"Freecell Solver" Book Mailing List
Posted 7 Jul 2002 at 14:37 UTC by shlomif
I am writing a book about Freecell Solver titled "Freecell Solver - Evolution of a C program" which will tell the story of many important insights I learned by programming it. If you wish to subscribe to a special mailing list in which I will post intermediate issues and updates let me know by sending me an E-mail.
A lecture about the subject (which covers a very small and reduced subset of what I plan to have in the book) was already prepared and given to the Haifa Linux Club.
So far I have already written an abstract for the book, which I have some ideas to revise.
ESR has not written a book on fetchmail, Linus has not written a book
on the kernel, although RMS has written books on gcc and Emacs...
ideology, posted 9 Jul 2002 at 21:05 UTC by Malx »
IMHO, all you could write is description of some ideology of programming.
For example OOP ideology or structural, modular or monolithic,
none-standart API or some CORBA obj/Inet tcp server/pipe tool etc.
And you could use any of languages to illustrate that ideology. "C" is
the best one, becouse it will not push you to some certain ideology. For
example you could write OO program in "C" (see Xlib).
So? What idelogy will you describe?
btw. you can't bee [good] programmer without knowlage of at least 2
of ideologies of each kind. If you do - then it is not really matter
which language you are using.
This sounds a book about the latest enterprise technology, it
should sell 50,000 copies!
No, really, if it's only online it might be stretching it a bit to
call it a book. I'm afraid that a lot of people would also not take it
so seriously because it's about a "toy" program, rather than about a
program which does something useful. (If you looked at Advogato or Freshmeat you'd get the idea that the problems that dog the software industry the most are writing programs for managing MP3 collections, Window Managers and rehashes of 8-bit computer games.)
On the other hand, the programmer who likes writing in natural
languages is a rare creature, and clear documentation (any
documentation) is the rarest commodity in most shops. So I think a set
of online articles about the decisions you made writing a program could
definitely be of interest to some people. I just don't think it would
make it in the dead tree world.
(Which sucks anyway. I just got a royalty check in the mail for about
-$50.00 the other day.)
May be worth a try, posted 10 Jul 2002 at 06:46 UTC by tk »
Linus hasn't written a book on his kernel yet... but Timothy Budd has
written a book on Little
Smalltalk (and it's reportedly selling, even though the program isn't
very useful (!)), and Pat Villani has written a book on the FreeDOS kernel.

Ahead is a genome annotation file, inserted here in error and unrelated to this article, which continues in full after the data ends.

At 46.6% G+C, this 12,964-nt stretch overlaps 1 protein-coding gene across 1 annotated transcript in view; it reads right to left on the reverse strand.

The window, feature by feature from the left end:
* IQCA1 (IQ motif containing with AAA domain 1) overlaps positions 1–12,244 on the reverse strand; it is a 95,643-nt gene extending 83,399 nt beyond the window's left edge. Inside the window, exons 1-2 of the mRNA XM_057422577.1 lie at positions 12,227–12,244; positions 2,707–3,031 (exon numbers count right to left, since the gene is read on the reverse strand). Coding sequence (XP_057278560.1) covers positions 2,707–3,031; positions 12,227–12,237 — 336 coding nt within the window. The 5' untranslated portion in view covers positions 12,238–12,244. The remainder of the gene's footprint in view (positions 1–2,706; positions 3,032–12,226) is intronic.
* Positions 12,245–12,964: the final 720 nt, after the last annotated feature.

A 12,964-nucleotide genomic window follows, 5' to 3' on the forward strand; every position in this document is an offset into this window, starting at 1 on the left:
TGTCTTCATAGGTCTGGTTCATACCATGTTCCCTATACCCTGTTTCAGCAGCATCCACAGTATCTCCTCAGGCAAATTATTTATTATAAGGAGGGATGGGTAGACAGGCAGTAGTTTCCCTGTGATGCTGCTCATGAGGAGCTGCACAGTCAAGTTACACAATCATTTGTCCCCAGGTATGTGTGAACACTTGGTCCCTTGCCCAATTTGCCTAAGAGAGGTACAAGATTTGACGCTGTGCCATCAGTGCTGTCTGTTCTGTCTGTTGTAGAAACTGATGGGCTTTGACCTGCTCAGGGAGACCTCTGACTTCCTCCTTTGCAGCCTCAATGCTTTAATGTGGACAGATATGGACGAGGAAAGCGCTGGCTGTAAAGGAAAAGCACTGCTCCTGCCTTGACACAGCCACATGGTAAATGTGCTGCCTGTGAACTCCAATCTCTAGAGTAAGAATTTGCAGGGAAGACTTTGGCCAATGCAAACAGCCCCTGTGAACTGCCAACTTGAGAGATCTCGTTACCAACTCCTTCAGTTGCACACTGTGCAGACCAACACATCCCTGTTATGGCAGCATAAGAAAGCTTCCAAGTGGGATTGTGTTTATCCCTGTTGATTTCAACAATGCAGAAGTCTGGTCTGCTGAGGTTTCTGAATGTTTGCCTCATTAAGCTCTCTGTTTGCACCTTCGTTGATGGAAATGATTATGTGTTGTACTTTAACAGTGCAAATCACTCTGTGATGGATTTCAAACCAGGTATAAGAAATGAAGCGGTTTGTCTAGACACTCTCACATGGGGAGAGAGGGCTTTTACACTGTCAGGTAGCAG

I gather that the FreeCell Solver project implements an AI algorithm. Most
AI textbooks only describe their algorithms in general terms, so it may be
good to have a book which goes deeper into implementation details. Also, a
description of your experiences with the GNU auto* suite may be
useful to some people.
about the scientific results that can be derived from FreeCell Solver.
It's been said that Stanislaw Ulam invented the Monte Carlo simulation
technique when he was sick in bed and playing solitaire. Like anyone
with a mathematical bent who gets addicted to Solitaire, he started to
wonder what the odds of winning were. His answer was to program a
computer to play thousands of hands.
What are the odds of winning for different games with different
strategies? How do rule changes affect this? Are there heuristics
(like card counting in Blackjack) that can help a player estimate the
odds of winning at a particular point in the game? Can FreeCell Solver
tell humans how to play better Solitaire?
If you're going to focus on the programming, frame it as a description
of AI programming techniques -- which will make you sound like a genius
rather than someone with too much time on his hands.
While I'm not the least bit interested in freecell, the response this has been getting surprises me -- several responses implying that writing about a particular program is somehow not quite respectable. There aren't many books on the guts of programs or libraries, and I wish there were more.
atai: ESR is writing a book using fetchmail as a case study right now, actually. Some other books of this sort that repay study, from my book list:
Knuth also has a bunch of programs as books that I haven't read but probably should.
tapir, the niche for AI programming techniques is already well-filled by Norvig's Paradigms of AI Programming -- which has 1000 pages of some of the most exemplary code I've seen anywhere.
shlomif, good luck on your project. I just glanced at your code, and have this advice: if the source code is going into a book, it needs to be factored into smaller functions; a function that won't fit onto two facing pages has no place in a book. (I think it probably has no place in a program in general, but in book form this is especially important.)